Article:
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KPI measurements and feedback loops

Commonly attributed to Peter Drucker a cornerstone of management is "If you can’t measure it, you can’t manage it." (which according to the Drucker Institute he never said).

It's a Damned anyhow situation. In my oberservation KPIs are plagued by linear thinking and, what I call Gamability. Let me explain

Meet the feedback loop

We are caught in a "newtonish" world of belief that there is a linear relationship between a cause and effect. Most notably visible in post mortem demand for a root cause analysis (At least science gives ceteris paribus a thougth).

In his book The Fifth Discipline the author Peter M. Senge offers a different view and model. Most system, from small atomic particles to the Universe are bound in a series of feedback loops. The emphasis here is on loops -> plural. The various execution speeds lead to observable results, that can't be explained with single linear thinking.

Let's take a sweet example, that should be easy to relate:

Chololate eating and happiness

You don't feel happy, so you eat your favorite food. Now your happy. Two (obviously simplified) feedback loops kick off. The red lines indicate that the loops work with a delay.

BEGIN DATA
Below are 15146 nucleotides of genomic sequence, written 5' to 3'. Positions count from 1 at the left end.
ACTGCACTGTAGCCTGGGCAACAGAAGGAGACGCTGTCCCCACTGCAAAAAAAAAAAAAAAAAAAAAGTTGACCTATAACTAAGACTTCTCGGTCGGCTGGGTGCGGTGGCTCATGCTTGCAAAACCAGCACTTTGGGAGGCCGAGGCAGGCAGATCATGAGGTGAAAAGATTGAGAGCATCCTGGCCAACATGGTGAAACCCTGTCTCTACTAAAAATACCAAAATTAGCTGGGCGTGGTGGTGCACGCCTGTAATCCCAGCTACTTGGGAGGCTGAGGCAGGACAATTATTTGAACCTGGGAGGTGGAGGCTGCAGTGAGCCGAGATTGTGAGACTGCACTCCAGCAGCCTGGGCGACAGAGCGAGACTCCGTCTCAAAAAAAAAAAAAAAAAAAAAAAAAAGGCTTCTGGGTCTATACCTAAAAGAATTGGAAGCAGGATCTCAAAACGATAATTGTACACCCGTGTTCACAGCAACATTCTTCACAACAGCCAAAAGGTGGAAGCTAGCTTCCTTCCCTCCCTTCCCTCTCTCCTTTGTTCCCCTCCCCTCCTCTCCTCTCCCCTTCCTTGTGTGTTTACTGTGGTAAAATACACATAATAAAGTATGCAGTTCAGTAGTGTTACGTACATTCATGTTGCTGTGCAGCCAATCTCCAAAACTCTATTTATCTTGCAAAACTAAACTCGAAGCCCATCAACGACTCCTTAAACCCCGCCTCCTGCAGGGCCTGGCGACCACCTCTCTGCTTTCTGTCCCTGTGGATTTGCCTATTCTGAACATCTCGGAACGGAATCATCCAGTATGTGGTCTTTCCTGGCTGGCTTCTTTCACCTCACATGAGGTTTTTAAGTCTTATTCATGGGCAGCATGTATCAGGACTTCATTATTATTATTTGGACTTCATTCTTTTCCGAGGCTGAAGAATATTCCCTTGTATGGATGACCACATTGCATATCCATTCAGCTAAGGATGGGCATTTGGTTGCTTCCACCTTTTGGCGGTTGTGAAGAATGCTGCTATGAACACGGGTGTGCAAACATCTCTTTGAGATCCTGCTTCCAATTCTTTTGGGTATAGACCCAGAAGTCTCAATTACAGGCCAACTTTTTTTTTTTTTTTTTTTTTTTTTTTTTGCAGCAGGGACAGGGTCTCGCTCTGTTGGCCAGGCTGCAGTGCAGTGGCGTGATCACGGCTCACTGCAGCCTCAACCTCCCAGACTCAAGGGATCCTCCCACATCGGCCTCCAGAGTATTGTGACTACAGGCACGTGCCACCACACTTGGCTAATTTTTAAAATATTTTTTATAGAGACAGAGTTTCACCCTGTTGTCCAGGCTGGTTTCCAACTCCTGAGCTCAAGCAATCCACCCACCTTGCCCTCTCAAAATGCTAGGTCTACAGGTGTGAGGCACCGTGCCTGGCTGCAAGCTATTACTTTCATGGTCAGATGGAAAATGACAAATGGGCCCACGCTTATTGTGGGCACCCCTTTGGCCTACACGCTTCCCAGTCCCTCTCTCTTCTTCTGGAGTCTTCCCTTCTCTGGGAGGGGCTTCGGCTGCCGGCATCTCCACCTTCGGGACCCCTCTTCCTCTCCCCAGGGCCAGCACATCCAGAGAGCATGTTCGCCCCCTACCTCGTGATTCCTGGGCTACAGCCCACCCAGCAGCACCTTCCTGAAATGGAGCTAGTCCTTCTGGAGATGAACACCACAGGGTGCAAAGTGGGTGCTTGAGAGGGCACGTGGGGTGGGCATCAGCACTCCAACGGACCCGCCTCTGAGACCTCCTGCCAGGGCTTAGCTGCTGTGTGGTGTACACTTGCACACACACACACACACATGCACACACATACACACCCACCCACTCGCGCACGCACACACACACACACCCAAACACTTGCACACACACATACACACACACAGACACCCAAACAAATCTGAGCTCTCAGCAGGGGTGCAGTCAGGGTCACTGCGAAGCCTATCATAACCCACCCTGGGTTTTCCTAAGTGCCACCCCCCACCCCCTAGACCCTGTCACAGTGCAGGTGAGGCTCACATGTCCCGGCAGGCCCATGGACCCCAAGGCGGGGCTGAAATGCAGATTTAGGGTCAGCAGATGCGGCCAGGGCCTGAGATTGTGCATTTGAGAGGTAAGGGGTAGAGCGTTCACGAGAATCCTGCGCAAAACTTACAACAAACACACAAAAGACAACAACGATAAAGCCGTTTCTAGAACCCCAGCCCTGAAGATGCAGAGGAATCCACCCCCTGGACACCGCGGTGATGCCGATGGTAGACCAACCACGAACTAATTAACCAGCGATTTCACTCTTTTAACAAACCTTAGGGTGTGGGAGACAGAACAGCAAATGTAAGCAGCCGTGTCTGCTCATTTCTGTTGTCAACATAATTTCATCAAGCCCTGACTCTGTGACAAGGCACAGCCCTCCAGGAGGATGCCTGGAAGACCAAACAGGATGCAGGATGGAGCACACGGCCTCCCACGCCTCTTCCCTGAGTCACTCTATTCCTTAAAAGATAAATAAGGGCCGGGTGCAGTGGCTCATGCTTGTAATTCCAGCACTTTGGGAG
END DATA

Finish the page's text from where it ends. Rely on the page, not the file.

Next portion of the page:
The upper one removes the "favorite" from the food, while the lower one removes the hapiness inducing effect. Pretty obvious and as I said grossly simplified.

You get what you measure

Lets pick a Scrum example. When you are blessed* with Atlassian's Jira, you have an infinite number of reporting choices and can track anything. For practical advise on what to track, checkout David Farley's book Modern Software Engineering: Doing What Works to Build Better Software Faster.

We shall track: Sprint planning accuracy. Someone wants to know how close the ~~guesswork~~ estimates are to the delivered number of story points (Not debating the usefulness of such a metric here).

Software planning loops

(The case "right on target" is omitted for its low probability). Let's say you miss the target: you need to spend more time planning which reduces implementation time available. Less time to deliver increases delivery pressure which might invite cutting corners and taking up more technical debt.

Let's say you are ahead of time, delivered your story points early. Do you increase your estimates to generate higher expectations (and then delivery pressure) or would you slack off for the rest of the sprint?

AGAIN: This is a very simplified diagram. In an actual organisation there are many more loops, big and small, fast and slow at work.

As long as such a measurement's purpose is team enlightenment, these loops aren't very strong. However when they become attached to consequences, the effects kick in fast.

So be careful what you measure, you will get it.

* One person's blessing is another one's curse

Posted by on 30 March 2023 | Comments (0) | categories: Business Learning


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